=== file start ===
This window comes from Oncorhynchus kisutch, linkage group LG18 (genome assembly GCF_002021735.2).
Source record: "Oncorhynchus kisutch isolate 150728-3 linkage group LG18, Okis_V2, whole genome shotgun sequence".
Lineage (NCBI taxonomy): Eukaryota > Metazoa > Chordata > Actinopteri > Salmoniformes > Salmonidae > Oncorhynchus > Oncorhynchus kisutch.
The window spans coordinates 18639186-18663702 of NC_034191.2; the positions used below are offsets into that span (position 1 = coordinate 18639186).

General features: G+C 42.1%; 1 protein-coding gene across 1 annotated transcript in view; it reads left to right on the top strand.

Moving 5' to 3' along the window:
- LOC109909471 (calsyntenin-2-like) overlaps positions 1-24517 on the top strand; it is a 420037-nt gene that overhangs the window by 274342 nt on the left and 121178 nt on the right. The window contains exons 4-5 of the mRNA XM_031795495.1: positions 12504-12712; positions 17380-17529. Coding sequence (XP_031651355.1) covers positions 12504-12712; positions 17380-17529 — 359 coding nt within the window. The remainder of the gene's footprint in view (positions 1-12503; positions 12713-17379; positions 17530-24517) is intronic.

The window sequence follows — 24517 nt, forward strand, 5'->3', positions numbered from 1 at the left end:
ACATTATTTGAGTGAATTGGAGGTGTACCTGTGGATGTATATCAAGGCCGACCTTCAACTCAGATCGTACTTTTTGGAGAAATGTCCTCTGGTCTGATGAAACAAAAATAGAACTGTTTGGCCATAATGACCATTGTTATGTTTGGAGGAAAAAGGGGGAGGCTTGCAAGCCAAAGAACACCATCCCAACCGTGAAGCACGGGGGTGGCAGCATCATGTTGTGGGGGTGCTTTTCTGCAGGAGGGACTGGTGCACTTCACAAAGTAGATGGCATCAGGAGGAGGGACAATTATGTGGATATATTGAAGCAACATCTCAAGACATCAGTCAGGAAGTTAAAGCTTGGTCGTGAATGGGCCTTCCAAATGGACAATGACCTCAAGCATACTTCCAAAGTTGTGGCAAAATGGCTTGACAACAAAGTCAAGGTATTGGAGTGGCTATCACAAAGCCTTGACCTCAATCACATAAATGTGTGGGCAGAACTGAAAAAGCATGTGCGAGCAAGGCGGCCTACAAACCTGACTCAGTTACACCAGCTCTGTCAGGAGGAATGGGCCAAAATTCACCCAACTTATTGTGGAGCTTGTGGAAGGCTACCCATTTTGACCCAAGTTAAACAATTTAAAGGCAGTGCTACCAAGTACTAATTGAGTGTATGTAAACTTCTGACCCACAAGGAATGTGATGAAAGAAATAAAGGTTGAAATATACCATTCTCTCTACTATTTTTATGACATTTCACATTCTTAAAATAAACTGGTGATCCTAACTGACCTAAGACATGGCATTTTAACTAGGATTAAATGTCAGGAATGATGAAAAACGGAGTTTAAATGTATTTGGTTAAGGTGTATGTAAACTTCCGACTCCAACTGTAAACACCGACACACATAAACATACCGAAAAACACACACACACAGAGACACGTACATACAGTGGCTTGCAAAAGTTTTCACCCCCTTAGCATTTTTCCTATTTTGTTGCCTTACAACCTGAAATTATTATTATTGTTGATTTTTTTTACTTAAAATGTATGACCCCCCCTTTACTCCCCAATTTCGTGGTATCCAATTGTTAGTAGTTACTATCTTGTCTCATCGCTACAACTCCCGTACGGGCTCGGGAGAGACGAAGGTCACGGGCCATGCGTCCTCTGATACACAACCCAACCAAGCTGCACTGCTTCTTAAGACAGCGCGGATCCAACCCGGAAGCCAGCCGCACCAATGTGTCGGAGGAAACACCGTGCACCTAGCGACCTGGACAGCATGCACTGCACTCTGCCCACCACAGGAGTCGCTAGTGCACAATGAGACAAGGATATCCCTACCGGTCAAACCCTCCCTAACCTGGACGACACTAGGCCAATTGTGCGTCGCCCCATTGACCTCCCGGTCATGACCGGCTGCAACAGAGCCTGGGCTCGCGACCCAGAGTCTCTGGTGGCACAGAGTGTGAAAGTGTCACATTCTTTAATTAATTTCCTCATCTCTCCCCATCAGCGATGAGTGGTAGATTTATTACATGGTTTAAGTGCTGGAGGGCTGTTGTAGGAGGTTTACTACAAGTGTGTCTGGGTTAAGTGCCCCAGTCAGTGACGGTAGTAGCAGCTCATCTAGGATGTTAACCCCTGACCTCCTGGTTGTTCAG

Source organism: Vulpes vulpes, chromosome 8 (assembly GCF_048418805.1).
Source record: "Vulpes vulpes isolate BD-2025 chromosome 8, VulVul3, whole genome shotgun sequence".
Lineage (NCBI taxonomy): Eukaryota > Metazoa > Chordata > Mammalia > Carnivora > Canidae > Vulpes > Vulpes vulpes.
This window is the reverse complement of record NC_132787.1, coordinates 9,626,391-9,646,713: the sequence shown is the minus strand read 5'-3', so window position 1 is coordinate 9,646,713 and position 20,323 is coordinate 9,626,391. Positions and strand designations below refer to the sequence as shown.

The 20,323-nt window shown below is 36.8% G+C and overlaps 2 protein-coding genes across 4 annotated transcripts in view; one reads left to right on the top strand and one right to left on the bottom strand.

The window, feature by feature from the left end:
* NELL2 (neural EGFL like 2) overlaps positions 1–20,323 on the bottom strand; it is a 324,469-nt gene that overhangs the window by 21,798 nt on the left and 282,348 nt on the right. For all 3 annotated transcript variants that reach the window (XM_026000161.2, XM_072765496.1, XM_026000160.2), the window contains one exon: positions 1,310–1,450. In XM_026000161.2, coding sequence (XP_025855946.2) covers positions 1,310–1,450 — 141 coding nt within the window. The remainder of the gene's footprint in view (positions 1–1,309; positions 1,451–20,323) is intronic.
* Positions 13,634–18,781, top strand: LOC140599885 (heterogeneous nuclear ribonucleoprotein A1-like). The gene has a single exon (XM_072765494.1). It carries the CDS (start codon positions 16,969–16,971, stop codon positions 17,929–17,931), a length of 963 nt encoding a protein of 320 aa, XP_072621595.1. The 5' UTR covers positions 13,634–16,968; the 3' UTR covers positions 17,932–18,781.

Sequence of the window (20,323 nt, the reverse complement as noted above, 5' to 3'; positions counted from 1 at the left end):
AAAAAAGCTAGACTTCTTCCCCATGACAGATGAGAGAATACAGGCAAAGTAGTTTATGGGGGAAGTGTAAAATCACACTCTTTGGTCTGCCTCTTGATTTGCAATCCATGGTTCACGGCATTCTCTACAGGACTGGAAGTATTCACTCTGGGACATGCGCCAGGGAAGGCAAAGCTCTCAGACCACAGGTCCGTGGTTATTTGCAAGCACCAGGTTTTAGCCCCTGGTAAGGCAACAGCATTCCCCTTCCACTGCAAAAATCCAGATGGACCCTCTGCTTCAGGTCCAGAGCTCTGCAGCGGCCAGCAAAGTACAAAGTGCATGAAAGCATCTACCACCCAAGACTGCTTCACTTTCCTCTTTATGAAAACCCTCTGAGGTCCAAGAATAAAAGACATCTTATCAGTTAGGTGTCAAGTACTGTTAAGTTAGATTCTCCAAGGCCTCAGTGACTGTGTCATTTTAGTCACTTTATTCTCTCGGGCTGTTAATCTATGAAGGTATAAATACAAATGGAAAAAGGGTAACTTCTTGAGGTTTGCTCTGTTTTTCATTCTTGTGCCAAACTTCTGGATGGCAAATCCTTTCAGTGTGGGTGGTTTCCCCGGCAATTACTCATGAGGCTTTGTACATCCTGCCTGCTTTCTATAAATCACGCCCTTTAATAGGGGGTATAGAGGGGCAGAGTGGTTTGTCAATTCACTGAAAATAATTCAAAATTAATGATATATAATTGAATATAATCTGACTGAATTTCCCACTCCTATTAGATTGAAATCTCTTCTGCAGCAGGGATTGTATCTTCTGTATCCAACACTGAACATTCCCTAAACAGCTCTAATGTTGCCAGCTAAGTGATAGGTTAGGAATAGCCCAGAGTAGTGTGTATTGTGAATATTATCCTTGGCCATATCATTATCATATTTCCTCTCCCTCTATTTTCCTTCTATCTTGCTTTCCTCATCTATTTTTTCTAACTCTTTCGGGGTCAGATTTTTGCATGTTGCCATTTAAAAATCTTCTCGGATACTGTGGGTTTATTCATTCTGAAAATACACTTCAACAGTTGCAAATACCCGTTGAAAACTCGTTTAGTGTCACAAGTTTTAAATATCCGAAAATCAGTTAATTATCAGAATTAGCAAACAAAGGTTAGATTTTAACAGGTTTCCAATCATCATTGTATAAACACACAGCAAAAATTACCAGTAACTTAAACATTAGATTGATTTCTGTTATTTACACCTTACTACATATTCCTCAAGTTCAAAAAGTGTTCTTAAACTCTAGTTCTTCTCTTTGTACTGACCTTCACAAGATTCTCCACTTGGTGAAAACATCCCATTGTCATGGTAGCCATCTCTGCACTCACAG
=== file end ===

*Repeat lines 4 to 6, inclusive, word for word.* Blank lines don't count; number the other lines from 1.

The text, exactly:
The window spans coordinates 18639186-18663702 of NC_034191.2; the positions used below are offsets into that span (position 1 = coordinate 18639186).

General features: G+C 42.1%; 1 protein-coding gene across 1 annotated transcript in view; it reads left to right on the top strand.

Moving 5' to 3' along the window: